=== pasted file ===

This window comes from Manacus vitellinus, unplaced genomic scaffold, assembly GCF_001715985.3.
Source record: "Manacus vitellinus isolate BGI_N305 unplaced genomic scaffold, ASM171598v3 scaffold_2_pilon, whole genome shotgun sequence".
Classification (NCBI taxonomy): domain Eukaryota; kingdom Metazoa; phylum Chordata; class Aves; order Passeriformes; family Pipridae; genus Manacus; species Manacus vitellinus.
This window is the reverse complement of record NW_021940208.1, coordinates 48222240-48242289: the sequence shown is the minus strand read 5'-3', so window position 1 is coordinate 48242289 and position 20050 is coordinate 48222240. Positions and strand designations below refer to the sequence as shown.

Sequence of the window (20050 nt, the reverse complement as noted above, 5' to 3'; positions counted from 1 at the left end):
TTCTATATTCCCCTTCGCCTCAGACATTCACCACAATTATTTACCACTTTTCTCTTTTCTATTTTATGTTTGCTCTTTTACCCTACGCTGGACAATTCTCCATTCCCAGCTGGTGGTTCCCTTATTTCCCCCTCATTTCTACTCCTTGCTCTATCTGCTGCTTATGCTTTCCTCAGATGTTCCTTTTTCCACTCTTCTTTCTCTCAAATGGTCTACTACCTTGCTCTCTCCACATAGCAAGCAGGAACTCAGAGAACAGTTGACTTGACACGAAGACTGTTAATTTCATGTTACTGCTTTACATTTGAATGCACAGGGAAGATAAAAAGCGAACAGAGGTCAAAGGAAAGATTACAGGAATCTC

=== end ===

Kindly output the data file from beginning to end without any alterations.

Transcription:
This window comes from Manacus vitellinus, unplaced genomic scaffold, assembly GCF_001715985.3.
Source record: "Manacus vitellinus isolate BGI_N305 unplaced genomic scaffold, ASM171598v3 scaffold_2_pilon, whole genome shotgun sequence".
Classification (NCBI taxonomy): domain Eukaryota; kingdom Metazoa; phylum Chordata; class Aves; order Passeriformes; family Pipridae; genus Manacus; species Manacus vitellinus.
This window is the reverse complement of record NW_021940208.1, coordinates 48222240-48242289: the sequence shown is the minus strand read 5'-3', so window position 1 is coordinate 48242289 and position 20050 is coordinate 48222240. Positions and strand designations below refer to the sequence as shown.

Sequence of the window (20050 nt, the reverse complement as noted above, 5' to 3'; positions counted from 1 at the left end):
TTCTATATTCCCCTTCGCCTCAGACATTCACCACAATTATTTACCACTTTTCTCTTTTCTATTTTATGTTTGCTCTTTTACCCTACGCTGGACAATTCTCCATTCCCAGCTGGTGGTTCCCTTATTTCCCCCTCATTTCTACTCCTTGCTCTATCTGCTGCTTATGCTTTCCTCAGATGTTCCTTTTTCCACTCTTCTTTCTCTCAAATGGTCTACTACCTTGCTCTCTCCACATAGCAAGCAGGAACTCAGAGAACAGTTGACTTGACACGAAGACTGTTAATTTCATGTTACTGCTTTACATTTGAATGCACAGGGAAGATAAAAAGCGAACAGAGGTCAAAGGAAAGATTACAGGAATCTC